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The Benefit of Author Visits for Children Authors

April 11, 2012 | Comments: 0 | Views: 169

It was an early spring morning and a young child author and her father visited a local grade school to discuss their chapter book. Three hundred and fifty students waited eagerly to discuss the book they had all read in their classes the prior weeks. Two grades at a time piled into the lunchroom for three separate sessions. This school visit was the first such occurrence for the father-daughter writing duo and they were not sure what to expect. It was quite a surprise how it ended.

After brief introductions of themselves and the story, the event opened up into question and answer sessions. The students came prepared with not only the typical questions of "why did you write this story" and "how did you come up with the character names", but also deeper inquiries that immediately let the authors know the students were fully engaged with the storyline.

At one point, a student asked a question about a dragonfly in the story. The father looked around the audience and asked the children to say the name of the character and they all screamed "Rainbow", and smiled. It was the first time the authors heard such a resounding recognition of their work, and they then realized that this event, which they initially thought of as an offering for the benefit of the students, held equally as much for themselves.

The event wrapped up as the last group of students went back to their classes. One teacher left a folder with the authors filled with sheets of paper. Each student from the first grade class had all written, as well as first graders can write, letters to the authors to thank them for their time and other special comments about the book. The details in these letters were all wonderful, but one comment was not so expected. As the young child author eagerly flipped through the papers once back at her house, remembering herself how it was to write such notes four years earlier, she set one aside and said "this is my favorite." She read to her mother and father the following words from that special note: "Mae - I love your book. It is amazing. You inspire me to write. I am starting my own adventure story now. Thank you so much!" Her co-author father turned away to wipe a small tear from his eye.

The writing duo started the project to bring their story to life, and for the father to show his daughter the importance of sticking with something, not giving up, and acting on your passions. He thought that seeing the book in a book store and knowing it was placed in different dinosaur museums was the light at the end of the tunnel. Weeks and months had transpired and they finally scheduled this first author visit at this school. The light in his daughter's eyes upon reading those words from the first grader truly marked the completion of this journey - at least this part of the journey. That is what they had been working for but not really known early on how incredible that experience could be.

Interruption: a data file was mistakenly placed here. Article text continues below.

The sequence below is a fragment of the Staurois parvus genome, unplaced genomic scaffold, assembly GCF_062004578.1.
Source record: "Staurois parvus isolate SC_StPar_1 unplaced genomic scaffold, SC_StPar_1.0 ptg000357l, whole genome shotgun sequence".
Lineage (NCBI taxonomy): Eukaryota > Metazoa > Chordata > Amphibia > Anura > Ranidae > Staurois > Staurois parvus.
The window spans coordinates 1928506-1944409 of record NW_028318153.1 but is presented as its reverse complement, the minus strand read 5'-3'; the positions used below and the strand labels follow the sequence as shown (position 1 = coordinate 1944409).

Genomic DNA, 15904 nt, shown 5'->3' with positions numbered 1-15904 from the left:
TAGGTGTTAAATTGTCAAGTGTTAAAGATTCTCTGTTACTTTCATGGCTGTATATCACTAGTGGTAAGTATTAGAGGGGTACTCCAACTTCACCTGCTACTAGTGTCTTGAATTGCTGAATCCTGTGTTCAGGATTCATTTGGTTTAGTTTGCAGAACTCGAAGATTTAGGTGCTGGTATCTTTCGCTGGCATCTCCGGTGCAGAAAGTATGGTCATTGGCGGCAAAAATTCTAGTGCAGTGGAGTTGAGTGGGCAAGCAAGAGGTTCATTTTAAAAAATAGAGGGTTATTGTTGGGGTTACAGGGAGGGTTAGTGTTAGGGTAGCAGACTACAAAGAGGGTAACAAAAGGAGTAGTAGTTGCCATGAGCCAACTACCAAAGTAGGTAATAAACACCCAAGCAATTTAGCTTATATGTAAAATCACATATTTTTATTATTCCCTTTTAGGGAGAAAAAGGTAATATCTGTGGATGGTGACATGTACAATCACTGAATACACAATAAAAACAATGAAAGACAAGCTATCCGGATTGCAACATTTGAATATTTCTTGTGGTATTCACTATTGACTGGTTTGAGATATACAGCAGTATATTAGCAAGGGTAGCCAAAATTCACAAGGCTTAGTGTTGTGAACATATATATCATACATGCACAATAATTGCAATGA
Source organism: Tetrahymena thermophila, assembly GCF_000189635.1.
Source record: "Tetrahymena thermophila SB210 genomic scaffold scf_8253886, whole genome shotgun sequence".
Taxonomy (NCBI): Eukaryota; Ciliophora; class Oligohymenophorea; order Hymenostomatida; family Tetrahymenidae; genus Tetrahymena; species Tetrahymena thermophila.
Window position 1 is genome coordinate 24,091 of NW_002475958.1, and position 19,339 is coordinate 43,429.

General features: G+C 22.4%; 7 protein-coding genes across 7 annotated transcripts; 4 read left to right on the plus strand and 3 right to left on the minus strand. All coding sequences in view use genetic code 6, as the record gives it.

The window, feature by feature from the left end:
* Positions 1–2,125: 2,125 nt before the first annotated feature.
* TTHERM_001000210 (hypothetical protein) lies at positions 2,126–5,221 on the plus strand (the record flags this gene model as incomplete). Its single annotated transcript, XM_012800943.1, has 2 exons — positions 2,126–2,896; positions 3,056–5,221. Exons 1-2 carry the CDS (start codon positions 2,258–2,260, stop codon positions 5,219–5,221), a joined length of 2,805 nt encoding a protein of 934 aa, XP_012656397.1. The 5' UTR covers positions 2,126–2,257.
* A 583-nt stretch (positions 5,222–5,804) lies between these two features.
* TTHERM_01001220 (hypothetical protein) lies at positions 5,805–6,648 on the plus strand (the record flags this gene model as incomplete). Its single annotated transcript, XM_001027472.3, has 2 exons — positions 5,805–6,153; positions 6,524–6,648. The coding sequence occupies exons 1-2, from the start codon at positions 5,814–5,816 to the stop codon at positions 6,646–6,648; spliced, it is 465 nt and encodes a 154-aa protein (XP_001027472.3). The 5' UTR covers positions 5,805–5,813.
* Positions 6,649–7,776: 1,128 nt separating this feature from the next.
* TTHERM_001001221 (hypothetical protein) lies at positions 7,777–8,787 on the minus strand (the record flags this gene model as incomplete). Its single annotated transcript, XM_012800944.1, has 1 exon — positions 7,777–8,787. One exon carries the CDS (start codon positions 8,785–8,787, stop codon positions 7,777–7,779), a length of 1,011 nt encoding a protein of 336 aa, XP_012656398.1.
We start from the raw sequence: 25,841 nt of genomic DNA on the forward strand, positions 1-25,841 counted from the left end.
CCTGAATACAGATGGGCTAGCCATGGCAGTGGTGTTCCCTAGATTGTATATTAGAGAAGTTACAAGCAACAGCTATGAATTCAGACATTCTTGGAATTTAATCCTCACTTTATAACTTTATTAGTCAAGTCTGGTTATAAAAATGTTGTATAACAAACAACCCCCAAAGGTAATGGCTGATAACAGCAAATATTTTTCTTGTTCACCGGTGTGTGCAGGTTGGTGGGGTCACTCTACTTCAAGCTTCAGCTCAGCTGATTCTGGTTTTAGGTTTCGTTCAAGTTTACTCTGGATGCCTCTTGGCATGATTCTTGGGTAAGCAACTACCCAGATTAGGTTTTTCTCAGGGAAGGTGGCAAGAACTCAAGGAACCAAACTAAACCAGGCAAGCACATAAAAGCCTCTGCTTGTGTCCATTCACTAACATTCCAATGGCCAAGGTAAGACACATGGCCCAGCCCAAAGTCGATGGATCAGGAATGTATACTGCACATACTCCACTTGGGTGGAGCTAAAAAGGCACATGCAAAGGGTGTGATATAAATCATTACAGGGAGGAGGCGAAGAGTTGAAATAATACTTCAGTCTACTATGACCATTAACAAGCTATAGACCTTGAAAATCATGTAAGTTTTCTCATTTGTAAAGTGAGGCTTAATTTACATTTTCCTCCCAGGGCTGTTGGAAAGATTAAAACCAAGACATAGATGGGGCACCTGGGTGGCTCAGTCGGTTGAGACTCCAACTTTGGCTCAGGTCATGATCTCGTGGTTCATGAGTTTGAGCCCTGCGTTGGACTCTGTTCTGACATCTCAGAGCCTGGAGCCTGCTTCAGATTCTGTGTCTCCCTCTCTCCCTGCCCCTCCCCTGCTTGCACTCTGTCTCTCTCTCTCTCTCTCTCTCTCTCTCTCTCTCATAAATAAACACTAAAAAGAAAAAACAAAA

In the few weeks since that visit, the writing duo were fully motivated and worked through the first several chapters of their next book - now book number two of a series that will continue, with many planned author visits.

The lesson to all is that the benefit of your hard work and perseverance may not always be what you expect. Open your minds, follow your passions, share and collaborate with others, and do everything you can to expand and invigorate our next generation of authors, teachers, scientists, etc. The rewards will come, and may be as simple as a smile or a letter from a first grade student.

John Dolbey lives in the Midwest with his wife and daughter. He began feeding his daughter's deep fascination of dinosaurs with countless bedtime and drive-to-school adventure stories. The creation of Iggy, Guana, and Dawn is the result of years of collaborative character building. John's first book, Sunrise Over Fire Rock Field, is a tribute to his daughter, her love of dinosaurs, and those adventurous iguanodon siblings. John and his daughter are still telling stories and coming up with new journeys for Iggy and his sisters.

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Source: EzineArticles
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Author Visits


Children Authors


Elementary School


Children Books


Chapter Books

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